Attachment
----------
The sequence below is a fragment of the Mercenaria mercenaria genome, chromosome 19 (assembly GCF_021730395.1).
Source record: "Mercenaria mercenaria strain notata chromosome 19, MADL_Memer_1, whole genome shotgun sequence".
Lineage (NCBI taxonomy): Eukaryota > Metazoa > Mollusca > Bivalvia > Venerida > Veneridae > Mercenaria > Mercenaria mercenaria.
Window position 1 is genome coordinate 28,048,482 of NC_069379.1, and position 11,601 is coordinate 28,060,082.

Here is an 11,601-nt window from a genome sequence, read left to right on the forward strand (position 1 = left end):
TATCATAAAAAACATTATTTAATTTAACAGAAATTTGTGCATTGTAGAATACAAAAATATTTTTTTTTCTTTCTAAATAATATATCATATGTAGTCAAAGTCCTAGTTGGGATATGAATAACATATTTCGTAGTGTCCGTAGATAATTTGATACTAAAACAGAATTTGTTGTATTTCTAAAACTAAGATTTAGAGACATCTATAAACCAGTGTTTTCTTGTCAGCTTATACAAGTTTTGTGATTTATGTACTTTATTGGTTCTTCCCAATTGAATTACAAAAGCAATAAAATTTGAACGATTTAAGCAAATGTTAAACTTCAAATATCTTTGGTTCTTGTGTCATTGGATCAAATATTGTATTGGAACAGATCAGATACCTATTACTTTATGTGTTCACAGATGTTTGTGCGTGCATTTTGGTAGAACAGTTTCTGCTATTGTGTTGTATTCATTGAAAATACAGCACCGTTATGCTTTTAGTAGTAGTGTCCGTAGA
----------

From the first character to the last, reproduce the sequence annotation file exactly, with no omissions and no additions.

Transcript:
The sequence below is a fragment of the Mercenaria mercenaria genome, chromosome 19 (assembly GCF_021730395.1).
Source record: "Mercenaria mercenaria strain notata chromosome 19, MADL_Memer_1, whole genome shotgun sequence".
Lineage (NCBI taxonomy): Eukaryota > Metazoa > Mollusca > Bivalvia > Venerida > Veneridae > Mercenaria > Mercenaria mercenaria.
Window position 1 is genome coordinate 28,048,482 of NC_069379.1, and position 11,601 is coordinate 28,060,082.

Here is an 11,601-nt window from a genome sequence, read left to right on the forward strand (position 1 = left end):
TATCATAAAAAACATTATTTAATTTAACAGAAATTTGTGCATTGTAGAATACAAAAATATTTTTTTTTCTTTCTAAATAATATATCATATGTAGTCAAAGTCCTAGTTGGGATATGAATAACATATTTCGTAGTGTCCGTAGATAATTTGATACTAAAACAGAATTTGTTGTATTTCTAAAACTAAGATTTAGAGACATCTATAAACCAGTGTTTTCTTGTCAGCTTATACAAGTTTTGTGATTTATGTACTTTATTGGTTCTTCCCAATTGAATTACAAAAGCAATAAAATTTGAACGATTTAAGCAAATGTTAAACTTCAAATATCTTTGGTTCTTGTGTCATTGGATCAAATATTGTATTGGAACAGATCAGATACCTATTACTTTATGTGTTCACAGATGTTTGTGCGTGCATTTTGGTAGAACAGTTTCTGCTATTGTGTTGTATTCATTGAAAATACAGCACCGTTATGCTTTTAGTAGTAGTGTCCGTAGA